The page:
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Hyperhidrosis Diagnosis


When considering a diagnosis of hyperhidrosis, the doctor will want to establish whether an underlying medical condition is causing the symptoms – i.e. whether it is primary or secondary hyperhidrosis.

This will most like be achieved through a combination of blood and urine tests and a clinical history.

The clinical history is particularly useful since the pattern of symptoms is a useful discriminatory feature; for instance night sweating is unusual in primary hyperhidrosis; and whether there is focal sweating (affecting part of the body) which more often relates to primary hyperhidrosis or generalised sweating all over, which tends to be related to an underlying problem.

Where test results point to secondary hyperhidrosis, specific test will follow to confirm the underlying cause and a treatment plan for this condition established.

Primary hyperhidrosis is usually diagnosed if:

  • No underlying cause has been found,
  • There is at least one episode of excessive sweating a week,
  • Only parts of the body, rather than the whole body, are affected,
  • Both of the affected body parts (such as both armpits or both hands) are excessively sweaty, and
  • There are no night sweats.

That said, more specific test are also available to assess the severity of the condition.

Assessment methods

Where there is Axillary involvement (sweating of the armpits), one of the simplest tests is, an assessment of the sweat stains of shirts and blouses. A sweat stain with a diameter less than 5 cm is generally considered normal. Mild hyperhidrosis can be associated where stains of 5 to 10 cm diameter are found, but still confined to the armpit. Stains of 10 to 20 cm are seen in moderate hyperhidrosis, while stains over 20 cm reaching the waistline are common in severe hyperhidrosis.

For palmar hyperhidrosis, (the hands) a low grade of involvement would be a moist palmar surface without visible droplets of perspiration. If palmar sweating extends toward the fingertips, the condition can be considered moderate, and if sweat drips off the palm and reaches all the fingertips, it would be classed severe.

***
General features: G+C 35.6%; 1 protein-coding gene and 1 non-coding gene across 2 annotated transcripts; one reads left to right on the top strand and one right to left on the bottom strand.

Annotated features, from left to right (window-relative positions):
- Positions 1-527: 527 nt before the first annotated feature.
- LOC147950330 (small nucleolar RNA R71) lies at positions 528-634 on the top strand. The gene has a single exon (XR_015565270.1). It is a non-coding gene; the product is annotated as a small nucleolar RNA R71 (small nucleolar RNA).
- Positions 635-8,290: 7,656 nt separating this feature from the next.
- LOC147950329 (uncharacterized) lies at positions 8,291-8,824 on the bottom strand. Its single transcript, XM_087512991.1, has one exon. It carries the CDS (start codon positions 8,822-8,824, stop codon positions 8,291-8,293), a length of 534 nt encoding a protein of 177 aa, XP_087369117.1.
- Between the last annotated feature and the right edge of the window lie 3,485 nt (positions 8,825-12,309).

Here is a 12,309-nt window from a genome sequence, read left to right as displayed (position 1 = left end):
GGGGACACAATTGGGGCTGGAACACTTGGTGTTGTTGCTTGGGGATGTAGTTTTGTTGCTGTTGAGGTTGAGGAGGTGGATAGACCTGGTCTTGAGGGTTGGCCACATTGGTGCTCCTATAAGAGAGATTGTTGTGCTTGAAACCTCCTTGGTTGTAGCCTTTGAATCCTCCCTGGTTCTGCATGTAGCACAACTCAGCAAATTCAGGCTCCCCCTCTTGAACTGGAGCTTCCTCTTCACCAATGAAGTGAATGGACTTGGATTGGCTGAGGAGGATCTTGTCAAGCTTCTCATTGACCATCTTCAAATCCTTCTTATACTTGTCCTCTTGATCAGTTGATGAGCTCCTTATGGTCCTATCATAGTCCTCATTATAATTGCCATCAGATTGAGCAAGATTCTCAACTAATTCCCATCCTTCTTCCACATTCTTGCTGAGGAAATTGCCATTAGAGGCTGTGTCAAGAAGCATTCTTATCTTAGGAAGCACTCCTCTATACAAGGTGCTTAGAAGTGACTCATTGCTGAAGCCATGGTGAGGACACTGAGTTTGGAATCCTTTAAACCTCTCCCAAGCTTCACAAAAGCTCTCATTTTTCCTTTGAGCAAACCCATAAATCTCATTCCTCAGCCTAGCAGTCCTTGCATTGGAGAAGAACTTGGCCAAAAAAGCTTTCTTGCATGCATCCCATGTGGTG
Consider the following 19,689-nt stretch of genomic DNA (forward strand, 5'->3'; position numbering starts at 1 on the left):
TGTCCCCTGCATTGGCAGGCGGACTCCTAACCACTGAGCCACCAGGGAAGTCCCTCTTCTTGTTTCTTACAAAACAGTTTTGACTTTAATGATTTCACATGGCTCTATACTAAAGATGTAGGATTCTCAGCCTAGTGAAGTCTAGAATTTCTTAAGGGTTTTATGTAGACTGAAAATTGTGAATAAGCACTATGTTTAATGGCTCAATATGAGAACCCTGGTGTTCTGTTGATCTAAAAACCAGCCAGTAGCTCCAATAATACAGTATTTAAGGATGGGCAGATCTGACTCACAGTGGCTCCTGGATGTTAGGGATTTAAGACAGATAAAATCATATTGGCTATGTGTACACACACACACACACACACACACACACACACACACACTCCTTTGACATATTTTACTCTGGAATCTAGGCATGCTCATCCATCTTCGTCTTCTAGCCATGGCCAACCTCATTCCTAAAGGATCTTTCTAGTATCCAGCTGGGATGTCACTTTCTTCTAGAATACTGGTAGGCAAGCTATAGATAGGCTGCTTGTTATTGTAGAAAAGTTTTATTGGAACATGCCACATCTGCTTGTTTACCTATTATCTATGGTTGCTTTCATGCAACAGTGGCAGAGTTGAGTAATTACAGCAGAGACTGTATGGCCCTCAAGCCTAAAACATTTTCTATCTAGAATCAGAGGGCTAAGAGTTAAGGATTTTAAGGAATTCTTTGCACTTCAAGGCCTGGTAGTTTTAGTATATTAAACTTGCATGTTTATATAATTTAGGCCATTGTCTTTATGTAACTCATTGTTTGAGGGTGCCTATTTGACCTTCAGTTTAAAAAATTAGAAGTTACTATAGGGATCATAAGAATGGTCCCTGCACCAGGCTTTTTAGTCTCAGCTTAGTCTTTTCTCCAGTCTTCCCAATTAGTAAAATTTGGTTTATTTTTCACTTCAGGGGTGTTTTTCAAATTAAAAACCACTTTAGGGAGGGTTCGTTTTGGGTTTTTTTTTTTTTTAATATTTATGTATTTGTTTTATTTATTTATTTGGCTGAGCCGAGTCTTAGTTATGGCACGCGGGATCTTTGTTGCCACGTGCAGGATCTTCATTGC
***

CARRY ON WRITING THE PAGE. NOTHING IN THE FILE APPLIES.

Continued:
Another common test is the Minor Tests, or starch/Iodine sweat test, which assesses the area involved in excessive sweating.

The test is of little value in quantifying the degree of hyperhidrosis, as there is poor correlation between the area of sweating and the sweat rate.

In this sweat test, a 2% iodine solution is applied to the area of interest (usually the axilla) and allowed to dry. Starch in powder form (corn starch) is then brushed on the area. In areas of sweat, the light brown iodine colour turns dark purple as an iodine-starch complex forms in the liquid medium. The worse affected area can be visualised and marked, and photography of the involved area allows for documentation and follow-up comparison after treatment.

Quantitative methods

A quantitative approach to assessing severity is gravimetric measurement, which can be done on the palm and in the axilla. This technique is often utilised in clinical trials but is not part of routine clinical practice.

After drying the surface, a pre-weighed piece of absorbent paper is applied to the palm or axilla for a set period of time. The paper is then weighed and the rate of sweat production is calculated in mg/min.

Another quantitative test is “Evaporimetry”, in which a device measures the rate of skin water vapour loss. Again, this test is used more in clinical trials than in diagnostic practice.


Continue here to read about Treatment Options for Hyperhidrosis.